For five days we fought. For five days we did not let go. To that logo we threw every meme they had. With every drop of spit in their bodies we shouted at the top of their lungs, not for a second pulling away from the mission at hand. And on the sixth day Roth declared it no more. No more would the logo loom strange over us. Our old friend the “W” reinstated once again.
SO LET THE FESTIVITIES BEGIN! Let the second wave of memes spread across the land. The message has indeed been received, and with it we remember the power of our voices. We mustn’t stop now though.
Please remember that $1 million was still spent on this redesign. Even though the logo is being reverted back it doesn’t mean there are issues still on this campus that the $1M would have much better served. Don’t let this little victory distract from the greater issues that loom large over our experience here both as current students and soon to be alums.
In exciting news, however, Roth, in his all school email announcing the retirement of the “new” logo, stated the administration anticipates opening up the process to accept student designs. This is incredibly exciting news, and as stated in our article that came out yesterday, may actually cause the new design to be an accurate representation of the way we as students feel about our school.
Find out more about the ongoing progress here.
Roth’s email to the school:
In the week since the new “W” monogram was introduced, students, alumni, faculty and staff have expressed many opinions – some with real intensity. While we heard from some who supported the change, the responses to the new monogram have overwhelmingly been critical.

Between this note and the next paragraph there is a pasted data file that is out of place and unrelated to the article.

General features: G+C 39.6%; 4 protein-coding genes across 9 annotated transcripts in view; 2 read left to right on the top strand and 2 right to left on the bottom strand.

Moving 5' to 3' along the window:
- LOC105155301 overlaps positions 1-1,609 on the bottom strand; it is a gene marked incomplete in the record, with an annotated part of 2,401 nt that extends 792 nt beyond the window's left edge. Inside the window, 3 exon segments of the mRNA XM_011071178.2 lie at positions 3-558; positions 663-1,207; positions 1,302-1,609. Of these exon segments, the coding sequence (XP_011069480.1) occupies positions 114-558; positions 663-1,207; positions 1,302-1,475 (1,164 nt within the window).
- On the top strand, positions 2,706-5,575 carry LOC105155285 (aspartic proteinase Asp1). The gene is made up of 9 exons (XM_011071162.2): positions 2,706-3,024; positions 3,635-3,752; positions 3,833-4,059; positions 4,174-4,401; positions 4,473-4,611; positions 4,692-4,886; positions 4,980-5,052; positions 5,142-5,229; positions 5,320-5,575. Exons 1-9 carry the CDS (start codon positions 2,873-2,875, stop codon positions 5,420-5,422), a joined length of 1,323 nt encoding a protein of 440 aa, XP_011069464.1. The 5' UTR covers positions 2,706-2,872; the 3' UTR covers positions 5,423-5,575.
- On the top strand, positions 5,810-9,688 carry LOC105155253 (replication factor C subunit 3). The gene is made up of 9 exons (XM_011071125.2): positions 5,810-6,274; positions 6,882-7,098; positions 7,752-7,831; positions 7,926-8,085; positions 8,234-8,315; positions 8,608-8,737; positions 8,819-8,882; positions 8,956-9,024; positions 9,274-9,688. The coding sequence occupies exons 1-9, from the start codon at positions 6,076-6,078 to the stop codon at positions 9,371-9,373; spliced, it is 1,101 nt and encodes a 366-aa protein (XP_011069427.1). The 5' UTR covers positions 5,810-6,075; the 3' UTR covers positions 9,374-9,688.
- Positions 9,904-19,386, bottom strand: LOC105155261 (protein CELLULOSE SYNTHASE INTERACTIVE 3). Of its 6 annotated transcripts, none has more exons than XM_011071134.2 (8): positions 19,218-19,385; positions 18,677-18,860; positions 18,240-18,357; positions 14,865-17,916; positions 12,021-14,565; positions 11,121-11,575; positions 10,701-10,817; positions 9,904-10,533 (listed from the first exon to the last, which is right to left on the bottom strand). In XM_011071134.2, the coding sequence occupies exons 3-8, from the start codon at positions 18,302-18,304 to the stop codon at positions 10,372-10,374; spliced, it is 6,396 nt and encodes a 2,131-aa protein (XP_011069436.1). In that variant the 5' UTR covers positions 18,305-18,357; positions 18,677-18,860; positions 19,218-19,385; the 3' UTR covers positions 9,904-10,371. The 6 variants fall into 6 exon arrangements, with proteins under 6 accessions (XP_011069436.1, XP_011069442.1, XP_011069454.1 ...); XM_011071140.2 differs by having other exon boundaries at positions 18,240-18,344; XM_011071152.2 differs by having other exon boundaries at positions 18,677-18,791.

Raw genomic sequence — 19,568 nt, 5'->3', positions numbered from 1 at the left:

Message received. We will go back to the “W” we have been using for the last few years and rethink any changes. We will continue to use the updated Wesleyan University wordmark and academic seal (which can be viewed here).
Wesleyan Monogram Icons
Our plan now in updating the monogram is to again reach out to students, faculty, staff and alumni representatives for input. In fact, we have already received some interesting suggestions, and we anticipate part of this process will be an open call for designs. We have set up this page for the Wesleyan community to find more information, track the process and send in thoughts and ideas.
Our goal is to represent, in images and words, the best of Wesleyan – in scholarship and the arts, in athletics and civic engagement. A monogram should not distract from that effort. We welcome your help in coming up with something more appropriate.
Michael S. Roth
Senior Vice President for External Relations